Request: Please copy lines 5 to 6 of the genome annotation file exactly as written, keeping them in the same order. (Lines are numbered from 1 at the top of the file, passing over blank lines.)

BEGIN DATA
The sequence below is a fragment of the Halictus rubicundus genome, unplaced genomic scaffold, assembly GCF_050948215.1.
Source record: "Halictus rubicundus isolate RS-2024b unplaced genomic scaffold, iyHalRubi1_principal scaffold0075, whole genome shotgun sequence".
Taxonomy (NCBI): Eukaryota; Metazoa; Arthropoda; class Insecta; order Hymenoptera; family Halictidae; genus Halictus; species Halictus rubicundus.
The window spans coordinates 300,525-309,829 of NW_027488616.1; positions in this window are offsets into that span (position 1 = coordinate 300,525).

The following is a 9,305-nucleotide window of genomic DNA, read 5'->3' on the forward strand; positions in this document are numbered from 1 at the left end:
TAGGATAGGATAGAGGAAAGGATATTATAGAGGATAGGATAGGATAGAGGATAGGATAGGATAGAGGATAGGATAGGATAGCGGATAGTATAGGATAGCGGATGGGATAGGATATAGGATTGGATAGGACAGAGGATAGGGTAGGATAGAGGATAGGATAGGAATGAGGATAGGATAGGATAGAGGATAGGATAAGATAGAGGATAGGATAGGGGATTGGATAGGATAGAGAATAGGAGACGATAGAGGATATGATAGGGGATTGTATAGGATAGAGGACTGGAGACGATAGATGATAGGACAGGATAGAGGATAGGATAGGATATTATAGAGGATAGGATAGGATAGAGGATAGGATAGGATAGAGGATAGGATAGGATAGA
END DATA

The following is a 9,305-nucleotide window of genomic DNA, read 5'->3' on the forward strand; positions in this document are numbered from 1 at the left end:
TAGGATAGGATAGAGGAAAGGATATTATAGAGGATAGGATAGGATAGAGGATAGGATAGGATAGAGGATAGGATAGGATAGCGGATAGTATAGGATAGCGGATGGGATAGGATATAGGATTGGATAGGACAGAGGATAGGGTAGGATAGAGGATAGGATAGGAATGAGGATAGGATAGGATAGAGGATAGGATAAGATAGAGGATAGGATAGGGGATTGGATAGGATAGAGAATAGGAGACGATAGAGGATATGATAGGGGATTGTATAGGATAGAGGACTGGAGACGATAGATGATAGGACAGGATAGAGGATAGGATAGGATATTATAGAGGATAGGATAGGATAGAGGATAGGATAGGATAGAGGATAGGATAGGATAGA